Trust the Gene Genie

Tuesday, May 24, 2005

For those who saw, last week when the Chicago Tribune's Greg Kot reviewed U2's concerts in the windy city, he gave the band an essentially solid review but got on them for selling out, more or less. He said they've started to go the way of the Rolling Stones, not taking risks and going for the easy road. Bono took offense. So much so that he requested a face-to-face interview with Kot to make his case for why U2 is as good as its ever been and why rock needs the support of music critics.

What came out of the interview is intriguing stuff. One could argue Bono almost bushes the boundaries of fan loyalty. Turns out he doesn't think much of prog rock. If rock's going to survive and compete it has to be radio friendly and prog rock isn't. But it was his comments on U2's own experiments and fan-fave "POP" that caught me nearly off-guard (I argue Bono can never completely catch you off-guard because you always know he's going to say at least one thing completely half-assed).

Says Bono, "We had 10 years of experimentation. We decided to rope it in, and tie ourselves to only one thing. And that's the only discipline. Is it a great song? Is it fresh? Experimenting in rock is at its best when you dream from the perimeters and bring it back to the center.

"We did our 'Zooropa,' we did our 'Passengers,' even our 'Pop' experiment. 'Discotheque,' we viewed it as our response to Peter Gabriel experimenting. We wanted it to be our 'Sledgehammer.' Imagine if 'Discotheque' was a No. 1 pop song? Now that record makes sense. We didn't have the discipline to screw the thing down, and turn it into a magic pop song. We didn't have the discipline to make 'Mo Fo' into a loud concoction of rock 'n' roll, trance crossover. We learned from that album. We'd become progressive rock! Ahhh! It's on us!"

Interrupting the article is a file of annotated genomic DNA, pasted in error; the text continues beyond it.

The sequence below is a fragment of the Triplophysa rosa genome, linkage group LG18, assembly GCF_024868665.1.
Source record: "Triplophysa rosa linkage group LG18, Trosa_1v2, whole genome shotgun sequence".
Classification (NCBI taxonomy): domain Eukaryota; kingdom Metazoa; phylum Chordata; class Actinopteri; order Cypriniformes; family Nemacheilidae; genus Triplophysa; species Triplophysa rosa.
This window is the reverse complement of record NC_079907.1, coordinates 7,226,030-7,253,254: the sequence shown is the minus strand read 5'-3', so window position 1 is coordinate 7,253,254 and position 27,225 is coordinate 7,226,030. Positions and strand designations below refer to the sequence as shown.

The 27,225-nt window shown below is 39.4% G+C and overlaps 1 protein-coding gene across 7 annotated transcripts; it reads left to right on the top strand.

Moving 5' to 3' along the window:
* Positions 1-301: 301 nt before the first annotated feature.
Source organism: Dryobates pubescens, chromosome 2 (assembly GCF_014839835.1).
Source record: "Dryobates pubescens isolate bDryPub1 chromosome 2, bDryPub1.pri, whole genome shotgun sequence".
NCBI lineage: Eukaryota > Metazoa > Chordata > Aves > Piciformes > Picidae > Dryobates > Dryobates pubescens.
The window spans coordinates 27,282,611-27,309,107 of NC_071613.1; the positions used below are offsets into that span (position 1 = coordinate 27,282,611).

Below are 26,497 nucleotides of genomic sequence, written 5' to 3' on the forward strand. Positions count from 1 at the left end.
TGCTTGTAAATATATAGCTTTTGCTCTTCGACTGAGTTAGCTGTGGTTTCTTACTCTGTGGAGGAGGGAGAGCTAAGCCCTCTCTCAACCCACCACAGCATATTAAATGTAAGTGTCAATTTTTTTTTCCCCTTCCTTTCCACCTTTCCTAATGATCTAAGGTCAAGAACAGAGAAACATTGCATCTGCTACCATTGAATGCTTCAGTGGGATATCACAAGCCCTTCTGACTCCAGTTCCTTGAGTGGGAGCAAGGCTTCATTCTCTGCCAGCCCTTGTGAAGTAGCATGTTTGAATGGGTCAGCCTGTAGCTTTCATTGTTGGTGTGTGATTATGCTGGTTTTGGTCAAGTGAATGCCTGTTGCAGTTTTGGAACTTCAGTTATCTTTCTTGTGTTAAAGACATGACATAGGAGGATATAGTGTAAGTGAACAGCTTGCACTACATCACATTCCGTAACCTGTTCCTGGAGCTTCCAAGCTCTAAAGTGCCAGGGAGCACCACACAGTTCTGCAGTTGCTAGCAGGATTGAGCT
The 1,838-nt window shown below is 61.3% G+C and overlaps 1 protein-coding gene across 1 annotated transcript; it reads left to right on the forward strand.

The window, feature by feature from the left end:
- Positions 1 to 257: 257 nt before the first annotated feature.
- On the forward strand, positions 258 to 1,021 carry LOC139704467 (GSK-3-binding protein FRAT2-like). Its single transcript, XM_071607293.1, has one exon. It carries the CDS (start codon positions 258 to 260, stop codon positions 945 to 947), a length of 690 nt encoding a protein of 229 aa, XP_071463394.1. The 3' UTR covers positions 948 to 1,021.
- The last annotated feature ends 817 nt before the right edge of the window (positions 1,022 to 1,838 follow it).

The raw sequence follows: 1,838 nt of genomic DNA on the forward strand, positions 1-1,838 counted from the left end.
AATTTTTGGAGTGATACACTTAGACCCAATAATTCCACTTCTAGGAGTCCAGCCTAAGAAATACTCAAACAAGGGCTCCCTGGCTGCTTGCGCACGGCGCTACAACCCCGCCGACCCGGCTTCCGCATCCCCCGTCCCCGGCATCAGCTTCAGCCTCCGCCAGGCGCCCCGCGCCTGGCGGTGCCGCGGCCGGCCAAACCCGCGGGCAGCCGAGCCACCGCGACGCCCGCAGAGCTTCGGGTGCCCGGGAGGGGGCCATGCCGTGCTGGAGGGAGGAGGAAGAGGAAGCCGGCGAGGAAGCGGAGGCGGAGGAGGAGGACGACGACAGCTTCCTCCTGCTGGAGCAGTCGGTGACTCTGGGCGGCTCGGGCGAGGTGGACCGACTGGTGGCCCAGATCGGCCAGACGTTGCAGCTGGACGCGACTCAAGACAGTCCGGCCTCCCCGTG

To which Kot (and really the rest of U2's serious fans) groaned: "You're killing me now. I thought those '90s albums were great. I didn't understand 'Achtung Baby' right away. But after seeing the tour, I realized it was your best album. I still feel that way. And I loved 'Zooropa' in that way, and 'Passengers.' I even liked 'Pop.' To me, you guys were showing us how it should be done. You were [screwing] with our heads and making great music. You were doing those weird ballads from 'Pop' as an encore at Soldier Field [in 1997]. I loved that you were so far out on a limb with saw in hand, and you were trying things, pushing things. And now you never play songs from those albums anymore. What happened?"

And that's when Bono dropped the bomb. Five or six years ago this would have gotten me really excited. I love "POP" -- by far the most underappriciated album of the group. But we've all heard the story of how the band was rushed to finish it because of the impending tour and the resulting album was really considered unfinished by the band. I would have loved the idea of them going back in the finish it. But not now. Not after reading what Bono said, not after the last two staid albums they've released. It makes me worry what will happen to the music. Anyway, I'm getting ahead of myself. Here's the bomb Bono dropped:

"There is still talk about the band going back in and fixing 'Pop,' actually going in… because the bones [of a great album] are there. It didn't communicate the way it was intended to. It's my daughter's favorite U2 album, and people are warming up to it now. But it was supposed to change the mood of that summer [1997]. An album changes the mood of a summer when you walk out of a pub and you have those songs in your head. And you hear them coming from a car, an open window. It changes the mood of the season. Instead it became a niche record. And I know you're a man who appreciates the niche. And I'm glad you appreciate that one, but that's not what it was intended to be. With 'Pop,' I always think if we'd just had another month, we could have finished it."

So there it is. It's post-structuralism at the fringe. Can you go back and tinker with your creation once its already been consumed by the masses. I guess George Lucas has answered that question for us. It'll be interesting to see what U2 does.

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